2
$\begingroup$

I'm facing the problem of visual tracking in computer vision. I have some observation (image blobs by background subtraction) produced by some moving object, and the task is to infer the state (position, velocity) of the object given the observation. I assume that each state depends only on the immediate predecessor (Markov assumption), ruled by a temporal model (the dynamics) that describes how a state $X_t$ evolve in $X_{t+1}$, and that the measurement model do not depends on time, so that $y_t$ do not depends on $X_{t-1}$ but only on $X_t$.

Everywhere in the web I have found that this problem can be described by this graphical model:

enter image description here

For inferring the posterior distribution, after receiving new measurements, a Kalman filter or Particle filter is used.

But anywhere I explicitly read that this is an Hidden Markov Model.

Is this a HMM? Why? Why not?

$\endgroup$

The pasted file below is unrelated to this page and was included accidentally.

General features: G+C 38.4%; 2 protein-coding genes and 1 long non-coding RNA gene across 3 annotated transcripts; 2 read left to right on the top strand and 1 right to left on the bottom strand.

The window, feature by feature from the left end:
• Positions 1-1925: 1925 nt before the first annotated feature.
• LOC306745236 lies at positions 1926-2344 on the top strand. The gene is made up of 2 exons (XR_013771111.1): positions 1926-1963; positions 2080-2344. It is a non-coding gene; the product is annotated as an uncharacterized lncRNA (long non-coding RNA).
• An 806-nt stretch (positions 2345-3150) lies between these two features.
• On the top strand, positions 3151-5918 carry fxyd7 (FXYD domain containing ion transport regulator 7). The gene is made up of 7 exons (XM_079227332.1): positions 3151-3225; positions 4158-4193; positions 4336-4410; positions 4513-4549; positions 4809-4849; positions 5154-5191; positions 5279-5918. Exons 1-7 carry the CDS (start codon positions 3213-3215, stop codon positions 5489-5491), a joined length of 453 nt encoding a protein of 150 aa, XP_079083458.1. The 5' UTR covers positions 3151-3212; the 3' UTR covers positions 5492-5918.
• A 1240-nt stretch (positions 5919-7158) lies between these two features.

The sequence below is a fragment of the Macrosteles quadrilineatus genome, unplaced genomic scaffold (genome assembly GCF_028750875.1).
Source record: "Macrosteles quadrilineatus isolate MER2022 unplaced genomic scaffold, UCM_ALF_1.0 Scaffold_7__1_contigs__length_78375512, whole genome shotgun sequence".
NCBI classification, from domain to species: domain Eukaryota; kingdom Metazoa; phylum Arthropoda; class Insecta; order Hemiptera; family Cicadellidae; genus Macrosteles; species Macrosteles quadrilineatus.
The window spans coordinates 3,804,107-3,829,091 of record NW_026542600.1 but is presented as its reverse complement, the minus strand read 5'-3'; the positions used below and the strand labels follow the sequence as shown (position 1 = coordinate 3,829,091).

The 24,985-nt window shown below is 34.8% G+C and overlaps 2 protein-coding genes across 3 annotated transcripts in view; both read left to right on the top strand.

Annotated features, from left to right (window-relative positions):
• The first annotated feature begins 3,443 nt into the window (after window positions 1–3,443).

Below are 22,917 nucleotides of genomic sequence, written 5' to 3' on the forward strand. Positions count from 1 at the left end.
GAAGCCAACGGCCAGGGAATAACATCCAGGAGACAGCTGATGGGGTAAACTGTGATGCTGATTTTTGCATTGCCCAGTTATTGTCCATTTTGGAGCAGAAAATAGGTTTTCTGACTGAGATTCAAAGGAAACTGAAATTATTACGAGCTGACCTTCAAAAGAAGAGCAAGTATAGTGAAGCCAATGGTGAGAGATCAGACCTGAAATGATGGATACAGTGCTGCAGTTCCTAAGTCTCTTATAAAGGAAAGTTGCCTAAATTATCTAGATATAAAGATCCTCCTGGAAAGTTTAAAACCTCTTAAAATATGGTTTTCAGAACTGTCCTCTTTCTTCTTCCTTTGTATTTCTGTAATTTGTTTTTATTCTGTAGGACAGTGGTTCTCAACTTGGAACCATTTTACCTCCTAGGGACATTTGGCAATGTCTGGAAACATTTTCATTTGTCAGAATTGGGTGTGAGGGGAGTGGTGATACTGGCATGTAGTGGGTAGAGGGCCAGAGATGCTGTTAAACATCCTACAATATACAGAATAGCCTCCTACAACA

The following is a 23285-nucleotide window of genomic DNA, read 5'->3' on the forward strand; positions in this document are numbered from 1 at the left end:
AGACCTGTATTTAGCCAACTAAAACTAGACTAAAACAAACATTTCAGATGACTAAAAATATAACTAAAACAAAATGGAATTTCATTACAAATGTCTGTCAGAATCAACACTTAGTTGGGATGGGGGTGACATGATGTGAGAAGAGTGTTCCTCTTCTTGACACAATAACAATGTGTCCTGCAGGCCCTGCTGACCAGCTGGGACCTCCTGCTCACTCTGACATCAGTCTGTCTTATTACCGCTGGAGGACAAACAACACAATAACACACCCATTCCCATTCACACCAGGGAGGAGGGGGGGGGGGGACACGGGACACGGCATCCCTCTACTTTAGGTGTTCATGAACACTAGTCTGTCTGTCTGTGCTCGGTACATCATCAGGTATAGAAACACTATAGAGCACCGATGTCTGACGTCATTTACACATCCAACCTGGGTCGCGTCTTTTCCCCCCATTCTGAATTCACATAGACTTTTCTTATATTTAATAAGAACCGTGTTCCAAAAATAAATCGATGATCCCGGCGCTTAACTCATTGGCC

5
$\begingroup$

In short: you don't know yet. The plate diagram for a State Space Model and a Hidden Markov Model are the same (and they are what you have presented). This is deliberate.

The distinction between the two models is in the nature of X. If X is multinomial with K states then this is an K-state HMM of order 1. If X is (possibly multivariate and) continuous, then it is a SSM. If X also happens to be Normal then it is a linear Normal SSM, perhaps the most common variety, for which the Kalman filter and RT smoother was designed.

For typological purposes it doesn't apparently matter what Y is or the form of the conditional distributions, although clearly these strongly affect how easy it is to filter, smooth and estimate parameters for.

$\endgroup$
2
0
$\begingroup$

If it looks like a duck, swims like a duck, and quacks like a duck, then it probably is a duck.

It looks like an HMM to me.

$\endgroup$
2
  • $\begingroup$ @omidi your reasoning is flawless. $\endgroup$ – daknowles Feb 6 '14 at 3:43
  • $\begingroup$ I'm sorry it seemed that I made a mistake! $\endgroup$ – omidi Feb 6 '14 at 9:17

Your Answer

By clicking “Post Your Answer”, you agree to our terms of service, privacy policy and cookie policy

Not the answer you're looking for? Browse other questions tagged or ask your own question.